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Decision Making in Police Enquiries and Critical Incidents

Decision Making in Police Enquiries and Critical Incidents

What Really Works ?
Mark Roycroft, Jason Roach (dir.), Decision Making in Police Enquiries and Critical Incidents. What Really Works ?, London, Palgrave Macmillan, 2019, 168 p., ISBN : 9781349958467.
Notice publiée le 09 avril 2019

Présentation de l'éditeur

This book examines how the police make decisions in real life situations, particularly in major enquiries. The two key themes explored are real-time decision making along with what “works” in such circumstances. It aims to set out how successful decisions are arrived at in a variety of difficult and time-constrained situations and discusses the lessons that can be learnt from this. Written by practitioners and academics, the book explores a range of topics, from the decision making process involved operational matters and in difficult-so-solve murder enquiries. It not only examines decision making but also how experienced decision makers function. It looks at the psychology of police decision making, decision making involved in cold case investigations, and discusses the need for “grip” during major investigations. The contributors are experienced and respected practitioners and academics This book will appeal particularly to those studying Policing and Criminology and also to Investigating Officers and those involved in professionalising investigative practice.

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Mark Roycroft (dir.)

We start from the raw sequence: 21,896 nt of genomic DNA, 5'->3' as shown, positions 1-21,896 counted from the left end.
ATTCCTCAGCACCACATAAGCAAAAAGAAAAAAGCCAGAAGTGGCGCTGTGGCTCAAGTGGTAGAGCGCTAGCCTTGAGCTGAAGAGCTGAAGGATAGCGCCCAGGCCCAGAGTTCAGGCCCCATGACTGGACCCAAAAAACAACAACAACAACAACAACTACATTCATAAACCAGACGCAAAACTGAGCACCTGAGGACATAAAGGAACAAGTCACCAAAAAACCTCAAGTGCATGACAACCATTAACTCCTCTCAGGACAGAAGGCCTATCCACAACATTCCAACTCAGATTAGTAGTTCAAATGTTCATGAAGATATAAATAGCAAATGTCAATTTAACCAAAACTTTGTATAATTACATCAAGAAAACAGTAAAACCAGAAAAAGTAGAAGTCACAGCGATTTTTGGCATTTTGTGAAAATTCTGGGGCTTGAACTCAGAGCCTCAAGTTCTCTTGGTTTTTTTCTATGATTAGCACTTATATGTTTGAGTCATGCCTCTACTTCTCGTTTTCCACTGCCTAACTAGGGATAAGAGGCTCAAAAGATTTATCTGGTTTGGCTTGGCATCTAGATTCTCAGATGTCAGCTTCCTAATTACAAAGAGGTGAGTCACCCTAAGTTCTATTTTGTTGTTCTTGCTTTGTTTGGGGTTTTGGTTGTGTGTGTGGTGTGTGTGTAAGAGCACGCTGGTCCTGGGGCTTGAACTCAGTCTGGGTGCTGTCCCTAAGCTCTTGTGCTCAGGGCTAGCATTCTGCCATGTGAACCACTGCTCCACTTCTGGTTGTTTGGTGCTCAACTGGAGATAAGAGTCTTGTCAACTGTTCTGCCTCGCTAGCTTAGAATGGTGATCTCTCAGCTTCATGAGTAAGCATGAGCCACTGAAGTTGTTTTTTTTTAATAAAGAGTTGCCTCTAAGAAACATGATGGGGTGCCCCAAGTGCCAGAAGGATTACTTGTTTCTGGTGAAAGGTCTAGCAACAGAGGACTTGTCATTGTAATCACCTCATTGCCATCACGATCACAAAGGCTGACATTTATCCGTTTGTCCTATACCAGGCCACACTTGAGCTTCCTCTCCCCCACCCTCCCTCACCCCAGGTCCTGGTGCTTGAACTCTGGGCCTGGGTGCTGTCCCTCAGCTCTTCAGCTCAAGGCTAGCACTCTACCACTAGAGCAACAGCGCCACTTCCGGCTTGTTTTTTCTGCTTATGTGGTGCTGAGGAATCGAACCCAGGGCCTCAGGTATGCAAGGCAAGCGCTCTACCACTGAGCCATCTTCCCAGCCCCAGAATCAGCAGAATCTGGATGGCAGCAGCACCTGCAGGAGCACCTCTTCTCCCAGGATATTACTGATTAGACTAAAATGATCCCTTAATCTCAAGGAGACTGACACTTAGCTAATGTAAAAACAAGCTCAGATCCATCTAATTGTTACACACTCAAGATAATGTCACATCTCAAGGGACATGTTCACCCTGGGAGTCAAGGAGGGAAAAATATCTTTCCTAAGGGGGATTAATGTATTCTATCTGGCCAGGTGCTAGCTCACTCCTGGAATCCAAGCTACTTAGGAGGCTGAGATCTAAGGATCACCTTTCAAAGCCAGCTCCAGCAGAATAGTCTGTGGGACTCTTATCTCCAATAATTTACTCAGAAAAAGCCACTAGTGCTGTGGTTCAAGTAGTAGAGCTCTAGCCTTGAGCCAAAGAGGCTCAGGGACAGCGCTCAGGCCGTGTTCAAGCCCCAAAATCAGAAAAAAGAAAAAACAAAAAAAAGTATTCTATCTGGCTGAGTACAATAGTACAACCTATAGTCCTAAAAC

Mark Roycroft is Senior Lecturer at The Open University, UK, and he has lectured on terrorism, organised crime, criminology and investigative theory. He was formerly a police officer for 30 years in the Metropolitan Police Service with postings in homicide teams, counter terrorism and criminal intelligence. He is the author of Police Chiefs in the UK.

Jason Roach (dir.)

Jason Roach is the Director of the Applied Criminology and Policing Centre at the University of Huddersfield, the Editor of The Police Journal, and a chartered psychologist. Jason has worked in an academic setting for the past 15 years He has published research on a wide-range of topics including: investigative decision-making, terrorism, cold-case homicides, and evolutionary psychology. He has also co-authored three books with Professor Ken Pease, the most recent being Self-Selection Policing in 2016. His main area of research expertise is with police and offender decision-making.

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